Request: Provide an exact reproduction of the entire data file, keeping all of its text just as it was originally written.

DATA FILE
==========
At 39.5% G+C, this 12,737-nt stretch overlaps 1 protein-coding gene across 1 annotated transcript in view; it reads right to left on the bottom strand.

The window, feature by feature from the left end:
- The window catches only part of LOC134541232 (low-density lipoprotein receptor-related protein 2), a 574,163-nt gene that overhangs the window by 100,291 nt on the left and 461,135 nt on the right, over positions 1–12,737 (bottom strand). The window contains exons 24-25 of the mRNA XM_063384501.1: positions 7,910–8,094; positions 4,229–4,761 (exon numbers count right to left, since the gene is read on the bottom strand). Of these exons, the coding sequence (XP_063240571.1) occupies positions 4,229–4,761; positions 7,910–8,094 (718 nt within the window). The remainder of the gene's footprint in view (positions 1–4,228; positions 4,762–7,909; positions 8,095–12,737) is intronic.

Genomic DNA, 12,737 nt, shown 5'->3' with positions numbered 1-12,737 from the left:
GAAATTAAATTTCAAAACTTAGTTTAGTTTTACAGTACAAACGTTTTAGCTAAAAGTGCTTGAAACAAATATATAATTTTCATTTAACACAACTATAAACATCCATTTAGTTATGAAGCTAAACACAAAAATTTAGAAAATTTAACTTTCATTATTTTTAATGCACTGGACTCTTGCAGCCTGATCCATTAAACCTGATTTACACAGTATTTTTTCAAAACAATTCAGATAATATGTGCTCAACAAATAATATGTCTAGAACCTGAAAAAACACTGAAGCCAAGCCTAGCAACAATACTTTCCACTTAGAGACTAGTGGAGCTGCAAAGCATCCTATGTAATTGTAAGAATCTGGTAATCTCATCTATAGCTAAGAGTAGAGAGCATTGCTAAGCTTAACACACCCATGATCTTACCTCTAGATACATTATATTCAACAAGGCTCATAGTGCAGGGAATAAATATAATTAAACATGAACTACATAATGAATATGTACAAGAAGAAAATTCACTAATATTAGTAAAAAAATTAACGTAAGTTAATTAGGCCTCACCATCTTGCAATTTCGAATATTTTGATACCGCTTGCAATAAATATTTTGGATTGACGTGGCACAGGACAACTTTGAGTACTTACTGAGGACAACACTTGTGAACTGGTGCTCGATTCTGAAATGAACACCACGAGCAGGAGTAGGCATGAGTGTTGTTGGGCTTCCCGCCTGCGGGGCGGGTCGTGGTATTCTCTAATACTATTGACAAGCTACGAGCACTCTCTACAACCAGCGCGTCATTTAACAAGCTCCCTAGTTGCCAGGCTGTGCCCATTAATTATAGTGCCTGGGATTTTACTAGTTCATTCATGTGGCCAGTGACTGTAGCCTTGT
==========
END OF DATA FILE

At 39.5% G+C, this 12,737-nt stretch overlaps 1 protein-coding gene across 1 annotated transcript in view; it reads right to left on the bottom strand.

The window, feature by feature from the left end:
- The window catches only part of LOC134541232 (low-density lipoprotein receptor-related protein 2), a 574,163-nt gene that overhangs the window by 100,291 nt on the left and 461,135 nt on the right, over positions 1–12,737 (bottom strand). The window contains exons 24-25 of the mRNA XM_063384501.1: positions 7,910–8,094; positions 4,229–4,761 (exon numbers count right to left, since the gene is read on the bottom strand). Of these exons, the coding sequence (XP_063240571.1) occupies positions 4,229–4,761; positions 7,910–8,094 (718 nt within the window). The remainder of the gene's footprint in view (positions 1–4,228; positions 4,762–7,909; positions 8,095–12,737) is intronic.

Genomic DNA, 12,737 nt, shown 5'->3' with positions numbered 1-12,737 from the left:
GAAATTAAATTTCAAAACTTAGTTTAGTTTTACAGTACAAACGTTTTAGCTAAAAGTGCTTGAAACAAATATATAATTTTCATTTAACACAACTATAAACATCCATTTAGTTATGAAGCTAAACACAAAAATTTAGAAAATTTAACTTTCATTATTTTTAATGCACTGGACTCTTGCAGCCTGATCCATTAAACCTGATTTACACAGTATTTTTTCAAAACAATTCAGATAATATGTGCTCAACAAATAATATGTCTAGAACCTGAAAAAACACTGAAGCCAAGCCTAGCAACAATACTTTCCACTTAGAGACTAGTGGAGCTGCAAAGCATCCTATGTAATTGTAAGAATCTGGTAATCTCATCTATAGCTAAGAGTAGAGAGCATTGCTAAGCTTAACACACCCATGATCTTACCTCTAGATACATTATATTCAACAAGGCTCATAGTGCAGGGAATAAATATAATTAAACATGAACTACATAATGAATATGTACAAGAAGAAAATTCACTAATATTAGTAAAAAAATTAACGTAAGTTAATTAGGCCTCACCATCTTGCAATTTCGAATATTTTGATACCGCTTGCAATAAATATTTTGGATTGACGTGGCACAGGACAACTTTGAGTACTTACTGAGGACAACACTTGTGAACTGGTGCTCGATTCTGAAATGAACACCACGAGCAGGAGTAGGCATGAGTGTTGTTGGGCTTCCCGCCTGCGGGGCGGGTCGTGGTATTCTCTAATACTATTGACAAGCTACGAGCACTCTCTACAACCAGCGCGTCATTTAACAAGCTCCCTAGTTGCCAGGCTGTGCCCATTAATTATAGTGCCTGGGATTTTACTAGTTCATTCATGTGGCCAGTGACTGTAGCCTTGT